The Environmental Protection Agency (EPA) was established in 1970 to protect human health and the environment—acknowledging that the two are deeply interrelated.
Humans rely on the earth for bountiful natural resources—the air we breathe, the soil and sunlight that produces the food we eat, the water we drink—all needs to be cared for and respected to ensure the prosperity and longevity of future generations.
The EPA’s goal is to inspire and enable people and companies to do their part to protect the environment, and in turn, future generations of humans. A big part of their mission involves decreasing waste, and increasing the recycling of all types of products and materials. Here we will focus on the disposal of electronics.
How the EPA Wants You to Dispose of Electronic Devices
Efforts to protect the environment by the EPA include restrictions on water use, incentives for more responsible use of resources by homes and businesses, and support for programs that enable individuals and companies to recycle reusable materials.
According to a 2013 report from the Consumer Electronics Association, U.S. households use on average 28 electronic products. One of the EPA’s initiatives is helping individuals repurpose their old devices so they don’t waste the valuable natural resources mined and utilized to create them.
For instance, by their own measurements, if one million laptops are recycled rather than sent to a landfill, the amount of energy saved could power 3,657 U.S. homes.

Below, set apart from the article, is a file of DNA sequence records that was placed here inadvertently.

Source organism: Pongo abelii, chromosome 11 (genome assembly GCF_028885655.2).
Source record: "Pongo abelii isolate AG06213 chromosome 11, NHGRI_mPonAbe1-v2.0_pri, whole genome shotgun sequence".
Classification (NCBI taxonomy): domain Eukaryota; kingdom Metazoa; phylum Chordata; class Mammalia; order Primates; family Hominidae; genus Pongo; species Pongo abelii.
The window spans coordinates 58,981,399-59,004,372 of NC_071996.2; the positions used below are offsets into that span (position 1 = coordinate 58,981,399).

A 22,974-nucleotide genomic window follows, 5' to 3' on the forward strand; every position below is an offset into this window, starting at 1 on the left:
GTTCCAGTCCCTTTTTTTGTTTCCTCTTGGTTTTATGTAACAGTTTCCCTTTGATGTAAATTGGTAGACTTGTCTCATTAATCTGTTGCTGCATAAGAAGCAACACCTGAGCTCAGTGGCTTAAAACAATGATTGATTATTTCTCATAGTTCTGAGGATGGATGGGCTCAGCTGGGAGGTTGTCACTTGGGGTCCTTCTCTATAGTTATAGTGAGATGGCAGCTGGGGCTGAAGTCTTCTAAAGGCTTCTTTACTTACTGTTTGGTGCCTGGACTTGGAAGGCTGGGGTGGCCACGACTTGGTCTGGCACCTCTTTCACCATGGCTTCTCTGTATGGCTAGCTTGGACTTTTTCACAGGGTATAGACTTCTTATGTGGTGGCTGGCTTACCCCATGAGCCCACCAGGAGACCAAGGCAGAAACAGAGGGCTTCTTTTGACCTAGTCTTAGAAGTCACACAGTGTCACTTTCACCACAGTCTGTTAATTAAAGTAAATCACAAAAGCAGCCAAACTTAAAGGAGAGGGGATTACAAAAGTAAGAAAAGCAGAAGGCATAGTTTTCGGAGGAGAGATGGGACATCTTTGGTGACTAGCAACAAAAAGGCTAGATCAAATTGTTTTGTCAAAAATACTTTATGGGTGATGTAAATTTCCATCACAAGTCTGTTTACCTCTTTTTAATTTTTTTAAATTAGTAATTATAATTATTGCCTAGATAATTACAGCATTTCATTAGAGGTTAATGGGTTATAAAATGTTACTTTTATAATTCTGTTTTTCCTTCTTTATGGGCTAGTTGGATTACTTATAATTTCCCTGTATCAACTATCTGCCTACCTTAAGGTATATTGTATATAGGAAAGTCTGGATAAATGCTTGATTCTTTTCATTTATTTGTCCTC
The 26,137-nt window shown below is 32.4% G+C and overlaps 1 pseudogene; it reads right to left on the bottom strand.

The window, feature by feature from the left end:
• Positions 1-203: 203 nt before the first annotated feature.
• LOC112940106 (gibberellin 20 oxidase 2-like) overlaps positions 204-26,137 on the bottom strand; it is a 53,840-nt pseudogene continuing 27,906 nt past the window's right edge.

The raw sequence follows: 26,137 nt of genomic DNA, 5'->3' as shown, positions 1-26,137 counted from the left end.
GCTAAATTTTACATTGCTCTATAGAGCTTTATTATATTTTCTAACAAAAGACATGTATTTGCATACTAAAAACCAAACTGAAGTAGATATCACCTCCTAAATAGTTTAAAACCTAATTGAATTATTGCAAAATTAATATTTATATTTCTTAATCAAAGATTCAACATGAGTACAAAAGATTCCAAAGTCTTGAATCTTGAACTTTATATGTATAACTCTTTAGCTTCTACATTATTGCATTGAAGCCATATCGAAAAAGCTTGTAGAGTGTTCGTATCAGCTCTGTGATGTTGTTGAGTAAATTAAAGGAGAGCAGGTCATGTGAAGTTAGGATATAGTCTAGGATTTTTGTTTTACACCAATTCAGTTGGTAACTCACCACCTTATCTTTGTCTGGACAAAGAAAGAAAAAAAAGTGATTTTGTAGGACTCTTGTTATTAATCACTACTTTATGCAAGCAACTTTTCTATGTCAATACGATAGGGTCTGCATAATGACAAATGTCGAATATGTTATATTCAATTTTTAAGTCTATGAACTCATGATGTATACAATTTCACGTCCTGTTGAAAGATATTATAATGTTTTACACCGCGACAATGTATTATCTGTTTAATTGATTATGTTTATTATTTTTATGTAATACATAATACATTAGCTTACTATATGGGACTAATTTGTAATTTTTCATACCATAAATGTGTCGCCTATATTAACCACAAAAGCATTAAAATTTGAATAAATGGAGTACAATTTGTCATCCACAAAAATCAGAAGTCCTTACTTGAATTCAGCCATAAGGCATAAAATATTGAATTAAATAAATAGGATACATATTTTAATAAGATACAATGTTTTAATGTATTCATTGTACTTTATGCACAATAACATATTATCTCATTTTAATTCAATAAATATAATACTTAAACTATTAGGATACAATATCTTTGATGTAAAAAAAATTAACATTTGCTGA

With educational tools, collection centers, and electronics recycling stewardship initiatives, the EPA hopes to increase the number of electronic devices that are recycled, rather than thrown out. The Resource Conservation and Recovery Act was created to help states (which all have their own rules) implement and enforce hazardous waste and recycling initiatives.
How to Ensure the Safety of Your Information When Disposing of Devices
While the goals of the EPA are valiant, it is important that individuals (and businesses) remember that hard drives, laptops, cell phones, and other devices contain private and sensitive information.
While recycling electronics is a fantastic idea, it is important that individuals also ensure their safety.
Before you recycle your electronic devices, be sure to permanently remove any sensitive or private data from them.
It is very possible that your security is taken care of during the recycling process—recycling devices requires dismantling them into basic component parts, separating the parts, and distributing them to different material plants to be melted down and reused.
But to ensure the safety of your information, you may want to take precautions and have your devices destroyed before having them recycled.
Where Green Disposal and Secure Disposal Meet
Almost all electronics destruction service providers recycle the remaining parts.
In this way, using a media destruction service provides a two-fold benefit—it keeps your private info safe and complies with EPA efforts to keep the environment green.
Not all destruction service providers recycle (most do), so be sure to ask your provider if it’s important to you. If your provider does recycle materials after destruction, it is a simple and convenient way to safely and responsibly dispose of your devices.
Find a Responsible Electronics Destruction Provider Near You
You can dispose of your electronic devices in a way that aligns with the EPA’s goals and protects your private information by using a media destruction provider who recycles. Find one in your area today!
Shred Nations partners with reliable, efficient electronics destruction service providers across the nation. We vet our partners so you can save time and find the right service match fast.
Call us today at (800) 747-3365 or fill out the form on the right for free quotes on green and secure destruction services in your neighborhood.